Using the appropriate amount of coffee grounds can prove to be a challenge in some brewing equipment. The practice of using less and less coffee to save on costs became so entrenched over the years since the original Golden Cup Program ended that most commercial brewing machines don't have filter baskets large enough to hold the proper amount of grounds without creating some spillover, particularly when the coffee is fresh. The SCAA is working with brewing equipment manufacturers to remedy this situation where it occurs. In the meantime, there are many who believe that better tasting coffee is worth the slight inconvenience of wiping a few grounds off the side of a filter basket.
For the inspector, the brewing recipe is critical in determining whether the optimum balance of strength and extraction is achieved. It provides two of the four variables in the equation. By using a chart and plotting the amount of coffee grounds, amount of water, and net TDS of the beverage, the soluble yield or extraction can be determined.
To get a Total Dissolved Solids reading of between 1,150 ppm and 1,350 ppm using a low drop weight such as 2 1/2 oz. for a 64 oz. brew, the coffee is going to have to be severely overextracted, creating unwanted bitter tastes. Using an amount well higher than the range is going to produce an underdeveloped brew at a desirable strength. Again, it's a balance of strength and extraction that is the art of brewing. This means careful measuring to ensure the use of the right amount of coffee for the amount of water used to brew.
Measuring the TDS
Next, the technician measures the amount of total dissolved solids in the brewed beverage. He does this with the Brew Strength Meter, a device in the Agtron/SCAA Brewing Analysis Kit. This reading will include all dissolved solids that were originally in the water and those that were extracted from the coffee grounds and introduced into the beverage. This measurement is recorded and the total dissolved solids from the water (which was measured earlier) are subtracted to arrive at the net total of dissolved solids which represent the actual beverage strength. The target for this reading is 1,150 ppm to 1,350 ppm.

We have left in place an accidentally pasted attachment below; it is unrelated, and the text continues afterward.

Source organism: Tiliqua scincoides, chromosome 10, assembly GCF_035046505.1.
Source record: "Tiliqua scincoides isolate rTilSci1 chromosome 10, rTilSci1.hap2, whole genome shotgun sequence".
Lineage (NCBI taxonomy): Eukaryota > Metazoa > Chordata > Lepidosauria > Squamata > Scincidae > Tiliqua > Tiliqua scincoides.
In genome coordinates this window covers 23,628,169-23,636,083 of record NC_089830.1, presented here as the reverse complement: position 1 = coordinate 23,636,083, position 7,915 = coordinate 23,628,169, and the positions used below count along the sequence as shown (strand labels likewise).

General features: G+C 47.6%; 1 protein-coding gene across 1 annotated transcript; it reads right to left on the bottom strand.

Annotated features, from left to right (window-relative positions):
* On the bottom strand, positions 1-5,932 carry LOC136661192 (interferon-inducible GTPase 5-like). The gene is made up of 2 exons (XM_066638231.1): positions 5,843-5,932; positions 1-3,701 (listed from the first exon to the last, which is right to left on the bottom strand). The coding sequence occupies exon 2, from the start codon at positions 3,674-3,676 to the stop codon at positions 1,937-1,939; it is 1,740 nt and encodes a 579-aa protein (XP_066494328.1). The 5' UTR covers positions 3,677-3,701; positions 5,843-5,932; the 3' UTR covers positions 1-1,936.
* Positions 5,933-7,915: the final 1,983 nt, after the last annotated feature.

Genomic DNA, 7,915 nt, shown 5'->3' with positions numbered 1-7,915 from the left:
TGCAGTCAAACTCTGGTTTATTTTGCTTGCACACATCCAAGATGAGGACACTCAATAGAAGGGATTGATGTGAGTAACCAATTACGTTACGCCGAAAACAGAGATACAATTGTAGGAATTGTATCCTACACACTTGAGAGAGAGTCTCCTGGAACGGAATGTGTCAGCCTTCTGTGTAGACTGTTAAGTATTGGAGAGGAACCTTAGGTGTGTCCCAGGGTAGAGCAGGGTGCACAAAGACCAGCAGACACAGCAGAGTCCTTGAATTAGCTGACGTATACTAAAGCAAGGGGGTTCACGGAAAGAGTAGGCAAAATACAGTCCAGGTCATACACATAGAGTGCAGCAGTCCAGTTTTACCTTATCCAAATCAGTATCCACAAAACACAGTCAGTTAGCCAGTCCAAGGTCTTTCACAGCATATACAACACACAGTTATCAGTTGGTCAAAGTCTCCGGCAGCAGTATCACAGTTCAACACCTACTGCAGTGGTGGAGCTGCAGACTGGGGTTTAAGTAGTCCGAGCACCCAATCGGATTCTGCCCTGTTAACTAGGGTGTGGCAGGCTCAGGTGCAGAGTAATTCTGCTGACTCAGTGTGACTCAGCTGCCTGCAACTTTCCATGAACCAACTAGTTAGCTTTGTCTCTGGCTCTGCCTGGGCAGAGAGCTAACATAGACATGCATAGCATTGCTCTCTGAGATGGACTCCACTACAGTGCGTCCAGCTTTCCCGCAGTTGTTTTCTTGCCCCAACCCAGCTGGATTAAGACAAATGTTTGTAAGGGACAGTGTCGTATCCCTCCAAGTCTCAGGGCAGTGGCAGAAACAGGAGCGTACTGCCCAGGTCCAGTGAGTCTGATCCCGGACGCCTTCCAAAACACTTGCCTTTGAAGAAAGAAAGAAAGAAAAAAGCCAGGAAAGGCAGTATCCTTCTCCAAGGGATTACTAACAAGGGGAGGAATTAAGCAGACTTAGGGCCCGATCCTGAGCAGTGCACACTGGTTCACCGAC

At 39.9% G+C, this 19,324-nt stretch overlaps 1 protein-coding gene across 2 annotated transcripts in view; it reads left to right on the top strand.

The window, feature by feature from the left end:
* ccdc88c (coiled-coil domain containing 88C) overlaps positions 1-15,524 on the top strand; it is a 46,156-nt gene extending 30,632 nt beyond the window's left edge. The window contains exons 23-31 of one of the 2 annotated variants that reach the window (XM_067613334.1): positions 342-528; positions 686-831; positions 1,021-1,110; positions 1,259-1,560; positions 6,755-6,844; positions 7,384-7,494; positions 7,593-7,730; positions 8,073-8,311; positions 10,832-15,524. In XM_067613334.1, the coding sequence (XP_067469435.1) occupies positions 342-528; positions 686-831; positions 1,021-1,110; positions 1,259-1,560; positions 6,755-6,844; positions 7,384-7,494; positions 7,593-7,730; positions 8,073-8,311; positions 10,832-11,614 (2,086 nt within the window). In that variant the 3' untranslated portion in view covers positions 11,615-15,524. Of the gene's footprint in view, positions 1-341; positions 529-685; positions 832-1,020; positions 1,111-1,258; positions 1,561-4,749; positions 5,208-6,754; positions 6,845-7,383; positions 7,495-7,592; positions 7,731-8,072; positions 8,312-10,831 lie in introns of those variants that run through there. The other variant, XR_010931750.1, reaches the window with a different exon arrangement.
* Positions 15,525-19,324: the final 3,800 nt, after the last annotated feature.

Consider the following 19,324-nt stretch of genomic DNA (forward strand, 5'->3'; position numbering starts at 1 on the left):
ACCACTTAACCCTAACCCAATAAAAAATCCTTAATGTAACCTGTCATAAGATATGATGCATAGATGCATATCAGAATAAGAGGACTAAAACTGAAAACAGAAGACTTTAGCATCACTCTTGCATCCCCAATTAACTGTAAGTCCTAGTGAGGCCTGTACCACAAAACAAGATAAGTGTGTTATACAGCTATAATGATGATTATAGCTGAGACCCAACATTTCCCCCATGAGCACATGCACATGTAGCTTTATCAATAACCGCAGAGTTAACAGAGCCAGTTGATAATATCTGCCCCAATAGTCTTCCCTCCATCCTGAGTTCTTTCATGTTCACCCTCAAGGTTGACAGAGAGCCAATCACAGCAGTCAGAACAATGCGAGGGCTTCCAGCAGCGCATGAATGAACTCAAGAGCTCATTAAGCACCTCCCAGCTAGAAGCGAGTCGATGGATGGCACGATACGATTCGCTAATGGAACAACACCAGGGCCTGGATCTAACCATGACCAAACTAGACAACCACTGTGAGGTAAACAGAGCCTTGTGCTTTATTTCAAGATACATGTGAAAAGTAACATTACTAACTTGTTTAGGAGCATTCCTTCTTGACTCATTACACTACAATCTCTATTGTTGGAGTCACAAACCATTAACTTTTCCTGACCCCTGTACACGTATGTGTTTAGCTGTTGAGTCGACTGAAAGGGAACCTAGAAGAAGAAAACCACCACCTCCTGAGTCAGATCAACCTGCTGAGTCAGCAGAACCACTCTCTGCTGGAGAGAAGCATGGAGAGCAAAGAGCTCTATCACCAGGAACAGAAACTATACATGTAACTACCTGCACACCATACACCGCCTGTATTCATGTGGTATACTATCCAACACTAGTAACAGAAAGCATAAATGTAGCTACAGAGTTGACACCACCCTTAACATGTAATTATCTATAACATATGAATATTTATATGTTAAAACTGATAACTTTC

Figuring the Soluble Yield
With three variables recorded (strength in TDS, amount of coffee, and amount of water), the fourth variable, the soluble yield/soluble extraction, can be easily figured using the Coffee Brewing Control Chart as described above.
There are many factors in the brewing process that are looked at by the technicians that will affect the outcome of the brewed beverage and how it charts on the Coffee Brewing Control Chart.
The first is brewing temperature. This is largely dictated by the brewing equipment and the altitude. Brewing temperature should be between 195 [degrees] F and 205 [degrees] F. This is critical. The flavor of coffee is made up of numerous chemical compounds extracted from the coffee beans. Each of these flavor components extracts at a different rate. The rates of each will change as the temperature does. Coffee that is brewed at a significantly lower temperature than 200 [degrees] F (say 160 [degrees] F) has less flavor compounds extracted. Water temperatures higher than 205 [degrees] F increase extraction and also change the chemistry of the flavor compounds unfavorably.
The inspecting technicians record the temperature of the brew water at various points in the brew cycle where the water contacts the grounds. The temperature should be consistent and within range throughout the brew cycle. If the inspector finds that the brewing equipment is not utilizing the correct water temperature, adjustments are made to the equipment to obtain it.